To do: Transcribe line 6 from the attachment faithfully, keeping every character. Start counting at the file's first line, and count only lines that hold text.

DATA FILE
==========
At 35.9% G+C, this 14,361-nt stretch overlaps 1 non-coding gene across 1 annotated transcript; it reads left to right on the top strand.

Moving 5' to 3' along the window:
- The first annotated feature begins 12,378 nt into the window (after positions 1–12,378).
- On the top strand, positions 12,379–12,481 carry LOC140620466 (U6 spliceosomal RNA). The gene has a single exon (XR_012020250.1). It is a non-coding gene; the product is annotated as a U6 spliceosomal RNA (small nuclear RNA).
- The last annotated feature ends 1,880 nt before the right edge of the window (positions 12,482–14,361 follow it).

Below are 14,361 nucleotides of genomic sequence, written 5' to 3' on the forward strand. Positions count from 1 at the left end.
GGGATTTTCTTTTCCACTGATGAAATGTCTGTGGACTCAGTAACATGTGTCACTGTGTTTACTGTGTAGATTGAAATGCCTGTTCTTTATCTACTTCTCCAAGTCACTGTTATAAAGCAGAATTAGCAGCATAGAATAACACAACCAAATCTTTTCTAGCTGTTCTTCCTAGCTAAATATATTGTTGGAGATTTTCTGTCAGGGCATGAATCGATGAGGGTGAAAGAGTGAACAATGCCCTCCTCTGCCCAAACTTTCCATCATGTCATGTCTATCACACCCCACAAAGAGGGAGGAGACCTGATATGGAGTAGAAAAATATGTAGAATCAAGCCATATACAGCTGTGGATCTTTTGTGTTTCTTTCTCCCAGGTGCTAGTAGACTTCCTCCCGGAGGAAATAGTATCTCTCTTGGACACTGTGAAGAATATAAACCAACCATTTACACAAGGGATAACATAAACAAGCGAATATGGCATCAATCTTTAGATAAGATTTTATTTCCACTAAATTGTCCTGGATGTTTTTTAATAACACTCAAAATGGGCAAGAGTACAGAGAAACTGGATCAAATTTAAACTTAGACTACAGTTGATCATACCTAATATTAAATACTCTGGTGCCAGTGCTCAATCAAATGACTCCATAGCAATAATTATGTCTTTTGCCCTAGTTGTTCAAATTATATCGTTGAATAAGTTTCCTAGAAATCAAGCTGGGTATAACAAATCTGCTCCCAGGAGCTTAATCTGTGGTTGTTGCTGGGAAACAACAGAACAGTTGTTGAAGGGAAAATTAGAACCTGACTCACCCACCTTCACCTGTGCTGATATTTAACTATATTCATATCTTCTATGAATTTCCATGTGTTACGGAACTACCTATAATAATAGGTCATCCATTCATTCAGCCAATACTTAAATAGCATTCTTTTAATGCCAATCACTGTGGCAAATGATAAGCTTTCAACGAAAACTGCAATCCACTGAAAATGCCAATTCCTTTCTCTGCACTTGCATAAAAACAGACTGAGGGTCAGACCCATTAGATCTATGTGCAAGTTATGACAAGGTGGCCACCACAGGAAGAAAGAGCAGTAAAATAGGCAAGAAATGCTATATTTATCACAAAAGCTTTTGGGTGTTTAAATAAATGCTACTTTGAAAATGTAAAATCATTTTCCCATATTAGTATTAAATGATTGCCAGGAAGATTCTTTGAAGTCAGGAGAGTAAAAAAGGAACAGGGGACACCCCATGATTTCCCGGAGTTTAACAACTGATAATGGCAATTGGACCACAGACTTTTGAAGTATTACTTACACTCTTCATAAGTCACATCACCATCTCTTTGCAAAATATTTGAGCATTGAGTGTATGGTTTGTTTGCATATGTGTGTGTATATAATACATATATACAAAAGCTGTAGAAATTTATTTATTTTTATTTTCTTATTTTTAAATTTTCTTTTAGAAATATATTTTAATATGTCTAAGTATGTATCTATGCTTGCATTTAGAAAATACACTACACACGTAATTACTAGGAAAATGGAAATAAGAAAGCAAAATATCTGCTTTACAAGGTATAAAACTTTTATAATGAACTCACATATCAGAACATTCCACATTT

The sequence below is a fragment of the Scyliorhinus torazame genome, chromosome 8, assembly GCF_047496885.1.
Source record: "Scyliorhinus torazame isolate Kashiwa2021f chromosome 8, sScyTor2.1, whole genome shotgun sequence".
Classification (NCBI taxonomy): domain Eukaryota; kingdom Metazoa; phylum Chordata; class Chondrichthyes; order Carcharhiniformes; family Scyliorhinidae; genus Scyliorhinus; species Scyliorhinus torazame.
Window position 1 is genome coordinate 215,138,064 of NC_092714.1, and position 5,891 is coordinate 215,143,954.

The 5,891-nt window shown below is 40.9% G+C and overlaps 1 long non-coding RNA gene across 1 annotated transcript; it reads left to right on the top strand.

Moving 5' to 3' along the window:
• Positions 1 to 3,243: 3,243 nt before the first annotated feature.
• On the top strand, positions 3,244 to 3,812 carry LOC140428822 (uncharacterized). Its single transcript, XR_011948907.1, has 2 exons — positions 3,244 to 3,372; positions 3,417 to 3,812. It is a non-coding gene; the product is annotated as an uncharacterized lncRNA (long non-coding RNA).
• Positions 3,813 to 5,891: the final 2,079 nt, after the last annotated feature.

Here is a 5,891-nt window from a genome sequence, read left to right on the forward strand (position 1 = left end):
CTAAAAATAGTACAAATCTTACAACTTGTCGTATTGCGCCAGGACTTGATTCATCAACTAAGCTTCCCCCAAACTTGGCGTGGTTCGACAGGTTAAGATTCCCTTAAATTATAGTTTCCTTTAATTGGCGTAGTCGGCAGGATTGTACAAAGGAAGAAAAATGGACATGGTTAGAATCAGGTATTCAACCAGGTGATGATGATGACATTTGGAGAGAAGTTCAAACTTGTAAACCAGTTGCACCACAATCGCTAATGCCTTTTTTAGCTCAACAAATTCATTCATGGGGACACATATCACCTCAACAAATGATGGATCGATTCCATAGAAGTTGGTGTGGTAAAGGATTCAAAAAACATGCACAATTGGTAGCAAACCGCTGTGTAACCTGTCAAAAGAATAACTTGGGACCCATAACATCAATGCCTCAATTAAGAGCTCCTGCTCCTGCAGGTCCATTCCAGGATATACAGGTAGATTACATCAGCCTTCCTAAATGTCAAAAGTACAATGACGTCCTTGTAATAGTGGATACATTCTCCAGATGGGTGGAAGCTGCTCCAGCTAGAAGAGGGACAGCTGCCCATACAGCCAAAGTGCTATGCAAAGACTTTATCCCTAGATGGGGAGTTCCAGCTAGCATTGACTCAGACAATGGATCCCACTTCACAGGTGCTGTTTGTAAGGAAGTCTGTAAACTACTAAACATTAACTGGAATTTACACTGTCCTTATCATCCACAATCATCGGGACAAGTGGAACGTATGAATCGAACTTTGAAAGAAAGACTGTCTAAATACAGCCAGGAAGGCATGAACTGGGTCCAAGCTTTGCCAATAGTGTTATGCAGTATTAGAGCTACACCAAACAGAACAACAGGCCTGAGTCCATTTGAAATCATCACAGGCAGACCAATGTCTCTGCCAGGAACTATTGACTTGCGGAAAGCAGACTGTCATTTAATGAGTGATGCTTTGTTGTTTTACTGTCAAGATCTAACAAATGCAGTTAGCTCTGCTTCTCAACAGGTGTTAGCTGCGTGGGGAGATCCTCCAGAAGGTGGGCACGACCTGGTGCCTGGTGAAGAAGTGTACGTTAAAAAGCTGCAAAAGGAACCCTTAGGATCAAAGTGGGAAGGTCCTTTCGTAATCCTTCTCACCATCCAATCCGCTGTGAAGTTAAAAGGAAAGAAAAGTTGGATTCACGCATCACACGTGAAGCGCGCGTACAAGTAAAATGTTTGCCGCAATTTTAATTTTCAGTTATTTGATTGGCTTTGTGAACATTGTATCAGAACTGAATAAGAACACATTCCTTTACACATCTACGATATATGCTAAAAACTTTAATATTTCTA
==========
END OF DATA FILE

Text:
Below are 14,361 nucleotides of genomic sequence, written 5' to 3' on the forward strand. Positions count from 1 at the left end.